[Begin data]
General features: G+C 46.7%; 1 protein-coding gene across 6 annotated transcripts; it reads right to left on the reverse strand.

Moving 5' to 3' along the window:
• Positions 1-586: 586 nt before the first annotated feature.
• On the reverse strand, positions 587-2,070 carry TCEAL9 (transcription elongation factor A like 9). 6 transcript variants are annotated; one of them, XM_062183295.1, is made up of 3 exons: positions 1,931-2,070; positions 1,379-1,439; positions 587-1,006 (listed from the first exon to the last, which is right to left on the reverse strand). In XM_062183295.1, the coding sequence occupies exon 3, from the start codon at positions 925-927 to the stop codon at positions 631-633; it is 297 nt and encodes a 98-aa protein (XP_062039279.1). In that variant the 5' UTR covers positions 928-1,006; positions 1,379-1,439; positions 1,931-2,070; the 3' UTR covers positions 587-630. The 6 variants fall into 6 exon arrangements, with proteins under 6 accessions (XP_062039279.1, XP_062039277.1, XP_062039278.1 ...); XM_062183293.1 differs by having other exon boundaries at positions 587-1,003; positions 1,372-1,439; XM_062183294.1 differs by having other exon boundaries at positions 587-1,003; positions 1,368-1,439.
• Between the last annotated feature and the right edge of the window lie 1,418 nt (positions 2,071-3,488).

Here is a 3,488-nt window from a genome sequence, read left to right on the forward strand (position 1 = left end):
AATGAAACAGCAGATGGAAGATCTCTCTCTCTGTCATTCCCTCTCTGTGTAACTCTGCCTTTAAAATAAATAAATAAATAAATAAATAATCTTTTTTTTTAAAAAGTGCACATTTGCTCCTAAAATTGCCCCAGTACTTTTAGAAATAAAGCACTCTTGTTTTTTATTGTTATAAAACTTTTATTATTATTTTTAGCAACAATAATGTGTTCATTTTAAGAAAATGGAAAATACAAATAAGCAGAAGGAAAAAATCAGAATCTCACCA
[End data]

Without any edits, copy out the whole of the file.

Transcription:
General features: G+C 46.7%; 1 protein-coding gene across 6 annotated transcripts; it reads right to left on the reverse strand.

Moving 5' to 3' along the window:
• Positions 1-586: 586 nt before the first annotated feature.
• On the reverse strand, positions 587-2,070 carry TCEAL9 (transcription elongation factor A like 9). 6 transcript variants are annotated; one of them, XM_062183295.1, is made up of 3 exons: positions 1,931-2,070; positions 1,379-1,439; positions 587-1,006 (listed from the first exon to the last, which is right to left on the reverse strand). In XM_062183295.1, the coding sequence occupies exon 3, from the start codon at positions 925-927 to the stop codon at positions 631-633; it is 297 nt and encodes a 98-aa protein (XP_062039279.1). In that variant the 5' UTR covers positions 928-1,006; positions 1,379-1,439; positions 1,931-2,070; the 3' UTR covers positions 587-630. The 6 variants fall into 6 exon arrangements, with proteins under 6 accessions (XP_062039279.1, XP_062039277.1, XP_062039278.1 ...); XM_062183293.1 differs by having other exon boundaries at positions 587-1,003; positions 1,372-1,439; XM_062183294.1 differs by having other exon boundaries at positions 587-1,003; positions 1,368-1,439.
• Between the last annotated feature and the right edge of the window lie 1,418 nt (positions 2,071-3,488).

Here is a 3,488-nt window from a genome sequence, read left to right on the forward strand (position 1 = left end):
AATGAAACAGCAGATGGAAGATCTCTCTCTCTGTCATTCCCTCTCTGTGTAACTCTGCCTTTAAAATAAATAAATAAATAAATAAATAATCTTTTTTTTTAAAAAGTGCACATTTGCTCCTAAAATTGCCCCAGTACTTTTAGAAATAAAGCACTCTTGTTTTTTATTGTTATAAAACTTTTATTATTATTTTTAGCAACAATAATGTGTTCATTTTAAGAAAATGGAAAATACAAATAAGCAGAAGGAAAAAATCAGAATCTCACCA